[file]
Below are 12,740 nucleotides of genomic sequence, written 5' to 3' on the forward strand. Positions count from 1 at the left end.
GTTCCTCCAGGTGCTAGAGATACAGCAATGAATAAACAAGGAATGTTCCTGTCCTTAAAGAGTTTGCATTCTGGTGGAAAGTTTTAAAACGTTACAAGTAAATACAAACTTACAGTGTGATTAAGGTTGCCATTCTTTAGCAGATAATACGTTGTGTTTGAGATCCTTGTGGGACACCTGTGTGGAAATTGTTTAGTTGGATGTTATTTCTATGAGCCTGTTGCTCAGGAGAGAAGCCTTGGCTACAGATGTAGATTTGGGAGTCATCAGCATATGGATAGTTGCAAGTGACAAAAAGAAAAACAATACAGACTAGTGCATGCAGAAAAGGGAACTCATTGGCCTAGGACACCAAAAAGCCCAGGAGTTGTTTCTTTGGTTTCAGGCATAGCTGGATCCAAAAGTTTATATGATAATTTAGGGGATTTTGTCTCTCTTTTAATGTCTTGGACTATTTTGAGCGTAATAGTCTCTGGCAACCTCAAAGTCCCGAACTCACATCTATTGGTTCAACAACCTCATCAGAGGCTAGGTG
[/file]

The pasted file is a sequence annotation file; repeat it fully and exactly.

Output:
Below are 12,740 nucleotides of genomic sequence, written 5' to 3' on the forward strand. Positions count from 1 at the left end.
GTTCCTCCAGGTGCTAGAGATACAGCAATGAATAAACAAGGAATGTTCCTGTCCTTAAAGAGTTTGCATTCTGGTGGAAAGTTTTAAAACGTTACAAGTAAATACAAACTTACAGTGTGATTAAGGTTGCCATTCTTTAGCAGATAATACGTTGTGTTTGAGATCCTTGTGGGACACCTGTGTGGAAATTGTTTAGTTGGATGTTATTTCTATGAGCCTGTTGCTCAGGAGAGAAGCCTTGGCTACAGATGTAGATTTGGGAGTCATCAGCATATGGATAGTTGCAAGTGACAAAAAGAAAAACAATACAGACTAGTGCATGCAGAAAAGGGAACTCATTGGCCTAGGACACCAAAAAGCCCAGGAGTTGTTTCTTTGGTTTCAGGCATAGCTGGATCCAAAAGTTTATATGATAATTTAGGGGATTTTGTCTCTCTTTTAATGTCTTGGACTATTTTGAGCGTAATAGTCTCTGGCAACCTCAAAGTCCCGAACTCACATCTATTGGTTCAACAACCTCATCAGAGGCTAGGTG